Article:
We’d been spending too much time at home working. I was feeling restless. Where should we go? Mt. Hood is always nice this time of year. It’s a bit early for black flies, and the alpine meadows are filled with flowers. So recently my husband and I headed up for a hike to Lookout Mountain on the east side of Mt. Hood.
We bumped over miles of washboard gravel road to reach the trail head at High Prairie. “Keeps the tourists away,” we said optimistically. And it appeared to be true, as there were only a couple of cars in the parking area. As predicted, the meadow was awash with color—white and yellow daisy-type flowers, Indian paintbrush, and more. We took the trail to the right, as recommended in the guide book. It was a wise decision. View after view of the mountaintop—only seven miles away—opened up as we hiked along. One place a field of red lava rocks added to the mountain view.
As we neared the high point, ghostly white tree trunks twisted in tortured shapes, bent by the wind. New kinds of flowers appeared. And talk about views! From the top, where a fire lookout used to stand, we could see mountains all around: St. Helens, Adams, Rainier to the north; Jefferson and the Three Sisters to the south.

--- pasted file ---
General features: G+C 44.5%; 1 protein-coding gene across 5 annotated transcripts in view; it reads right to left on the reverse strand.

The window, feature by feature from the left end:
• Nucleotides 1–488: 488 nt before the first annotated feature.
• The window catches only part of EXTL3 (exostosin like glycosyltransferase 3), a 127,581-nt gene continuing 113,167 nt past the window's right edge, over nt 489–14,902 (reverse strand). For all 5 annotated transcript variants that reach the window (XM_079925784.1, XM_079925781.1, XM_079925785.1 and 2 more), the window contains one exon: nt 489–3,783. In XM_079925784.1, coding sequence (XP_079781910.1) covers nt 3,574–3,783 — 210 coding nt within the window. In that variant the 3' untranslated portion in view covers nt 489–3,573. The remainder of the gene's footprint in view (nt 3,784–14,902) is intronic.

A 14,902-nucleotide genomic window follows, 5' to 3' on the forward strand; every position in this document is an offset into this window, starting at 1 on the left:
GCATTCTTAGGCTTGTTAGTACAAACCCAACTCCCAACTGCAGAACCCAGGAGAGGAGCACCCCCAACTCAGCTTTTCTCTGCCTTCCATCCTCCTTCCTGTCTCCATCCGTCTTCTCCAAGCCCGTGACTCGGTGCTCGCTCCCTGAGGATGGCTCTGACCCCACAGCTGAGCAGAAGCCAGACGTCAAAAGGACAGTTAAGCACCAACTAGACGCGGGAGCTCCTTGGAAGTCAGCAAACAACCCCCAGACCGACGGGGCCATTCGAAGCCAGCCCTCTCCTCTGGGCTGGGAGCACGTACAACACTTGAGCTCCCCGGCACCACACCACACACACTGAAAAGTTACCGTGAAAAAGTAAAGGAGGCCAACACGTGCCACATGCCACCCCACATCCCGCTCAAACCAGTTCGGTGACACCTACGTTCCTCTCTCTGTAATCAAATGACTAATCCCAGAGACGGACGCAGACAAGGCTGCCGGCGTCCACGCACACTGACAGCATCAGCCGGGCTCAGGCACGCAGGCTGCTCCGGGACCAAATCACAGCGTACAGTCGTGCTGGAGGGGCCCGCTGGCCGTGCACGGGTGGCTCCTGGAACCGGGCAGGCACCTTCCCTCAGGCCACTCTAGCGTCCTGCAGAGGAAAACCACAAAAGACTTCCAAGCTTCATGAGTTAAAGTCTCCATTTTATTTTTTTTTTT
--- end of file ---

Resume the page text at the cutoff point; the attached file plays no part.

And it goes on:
We continued down—and I do mean down, with the path a bit steep in places—to Oval Lake, a couple of miles farther along. A scenic little lake where the deep quiet echoed softly in my ears. There we rested for what I knew would be a grueling uphill slog back to Lookout Mountain, before we hit the downhill path back to the truck. My fears proved true, for me at least. My husband, a runner, patiently waited for me during my frequent rest breaks.
We took the old road from the lookout back to the truck—not as scenic as the way up, but a pleasant downhill stroll back to the bright meadow where we began. But now with tired legs, a camera full of pictures, and the peace that comes from spending time in God’s creation. Sometimes I forget, in the busy days of life, how much I need quiet, green places and towering mountains. At Lookout Mountain my soul was fed.